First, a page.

Voters in Nevada will caucus on Jan. 19. President Bush carried the state twice, but Democrats think that next year things might be different. It will be the first time Nevada will be one of the early states. It is quiet on the Republican front though as candidates have made few visits and lack offices there.
Senate Majority Leader Harry Reid, who represents Nevada, argued that Democrats in his state are more like the party's voters nationwide than the voters are in Iowa or New Hampshire.
For example, minorities make up more than 30 percent of the population in Nevada, and 15 percent of workers belong to unions.
The Democratic frontrunners have been to Nevada a dozen times or more, opened three or four campaign offices, and hired 30 to 40 paid staffers. And the state party is trying to drum up excitement for a complicated event that used to be ignored by everyone except the hard core.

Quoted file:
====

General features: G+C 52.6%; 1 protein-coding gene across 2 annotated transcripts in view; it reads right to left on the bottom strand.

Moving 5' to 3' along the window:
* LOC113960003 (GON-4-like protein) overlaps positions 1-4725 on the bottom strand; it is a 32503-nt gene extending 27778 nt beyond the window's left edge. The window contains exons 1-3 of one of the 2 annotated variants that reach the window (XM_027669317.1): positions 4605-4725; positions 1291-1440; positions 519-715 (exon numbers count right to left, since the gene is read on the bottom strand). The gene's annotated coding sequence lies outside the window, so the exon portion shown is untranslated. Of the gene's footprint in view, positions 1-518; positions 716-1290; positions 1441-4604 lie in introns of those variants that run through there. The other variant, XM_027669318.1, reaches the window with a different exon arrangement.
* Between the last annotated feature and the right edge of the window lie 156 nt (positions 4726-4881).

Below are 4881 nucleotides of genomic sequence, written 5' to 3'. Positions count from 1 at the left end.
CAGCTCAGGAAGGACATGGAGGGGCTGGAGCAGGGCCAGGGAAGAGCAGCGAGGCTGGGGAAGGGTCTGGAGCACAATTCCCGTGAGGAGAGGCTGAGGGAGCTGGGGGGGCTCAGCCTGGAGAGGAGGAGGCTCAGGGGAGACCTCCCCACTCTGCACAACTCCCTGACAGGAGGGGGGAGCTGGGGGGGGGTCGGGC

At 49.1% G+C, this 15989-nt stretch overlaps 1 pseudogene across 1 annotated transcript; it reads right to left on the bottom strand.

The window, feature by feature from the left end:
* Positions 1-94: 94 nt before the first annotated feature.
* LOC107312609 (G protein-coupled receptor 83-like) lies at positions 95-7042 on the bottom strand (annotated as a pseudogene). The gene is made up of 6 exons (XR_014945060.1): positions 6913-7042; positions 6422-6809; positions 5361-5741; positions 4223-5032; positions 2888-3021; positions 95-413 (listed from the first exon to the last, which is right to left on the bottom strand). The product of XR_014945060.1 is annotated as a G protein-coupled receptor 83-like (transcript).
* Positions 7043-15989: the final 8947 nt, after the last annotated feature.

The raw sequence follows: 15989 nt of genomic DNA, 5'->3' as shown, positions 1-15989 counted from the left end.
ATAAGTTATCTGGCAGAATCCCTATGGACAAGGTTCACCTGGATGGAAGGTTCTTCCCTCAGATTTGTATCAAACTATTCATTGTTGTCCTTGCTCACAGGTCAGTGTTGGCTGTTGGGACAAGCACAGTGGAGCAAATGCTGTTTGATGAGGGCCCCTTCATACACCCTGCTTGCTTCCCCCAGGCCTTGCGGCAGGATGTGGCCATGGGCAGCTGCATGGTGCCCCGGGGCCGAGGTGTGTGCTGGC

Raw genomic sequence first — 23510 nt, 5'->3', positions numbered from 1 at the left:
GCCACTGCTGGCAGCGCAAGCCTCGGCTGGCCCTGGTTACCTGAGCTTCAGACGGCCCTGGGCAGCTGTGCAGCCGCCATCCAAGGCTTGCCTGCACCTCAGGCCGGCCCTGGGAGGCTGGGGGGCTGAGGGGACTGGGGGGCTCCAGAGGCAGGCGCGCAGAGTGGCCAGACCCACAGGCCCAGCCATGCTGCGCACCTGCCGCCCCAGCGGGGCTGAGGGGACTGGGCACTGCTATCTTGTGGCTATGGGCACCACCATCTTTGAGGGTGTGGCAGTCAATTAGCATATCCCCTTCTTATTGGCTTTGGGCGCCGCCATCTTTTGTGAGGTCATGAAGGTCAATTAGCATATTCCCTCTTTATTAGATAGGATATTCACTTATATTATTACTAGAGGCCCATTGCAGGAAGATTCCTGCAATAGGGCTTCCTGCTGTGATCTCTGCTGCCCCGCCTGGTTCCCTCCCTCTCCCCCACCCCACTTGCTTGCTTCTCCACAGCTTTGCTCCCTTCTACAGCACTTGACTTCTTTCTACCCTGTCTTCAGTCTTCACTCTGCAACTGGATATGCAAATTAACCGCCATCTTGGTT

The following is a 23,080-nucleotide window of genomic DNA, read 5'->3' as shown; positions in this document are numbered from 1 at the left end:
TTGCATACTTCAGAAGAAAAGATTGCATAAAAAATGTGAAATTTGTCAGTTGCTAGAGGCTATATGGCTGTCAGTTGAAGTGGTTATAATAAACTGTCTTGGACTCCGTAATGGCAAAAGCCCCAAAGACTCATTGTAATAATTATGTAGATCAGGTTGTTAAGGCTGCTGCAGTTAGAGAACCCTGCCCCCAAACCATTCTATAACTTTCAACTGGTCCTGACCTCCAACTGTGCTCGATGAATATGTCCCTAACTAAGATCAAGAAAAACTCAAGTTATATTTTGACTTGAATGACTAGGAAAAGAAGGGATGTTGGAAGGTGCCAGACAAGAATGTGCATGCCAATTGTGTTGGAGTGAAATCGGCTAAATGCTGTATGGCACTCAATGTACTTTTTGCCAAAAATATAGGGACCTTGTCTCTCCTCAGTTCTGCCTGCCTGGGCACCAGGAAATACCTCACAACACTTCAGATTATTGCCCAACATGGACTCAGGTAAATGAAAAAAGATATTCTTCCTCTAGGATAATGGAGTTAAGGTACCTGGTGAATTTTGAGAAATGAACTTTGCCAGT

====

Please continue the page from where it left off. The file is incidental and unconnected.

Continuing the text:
But Nevada's Republicans chose not to join the Democrats on Jan. 19. Until a few weeks ago, Republican candidates have made few visits to the state and most have no campaign offices and no paid staff in the state.
Still, President Bush won Nevada twice — though by narrow margins.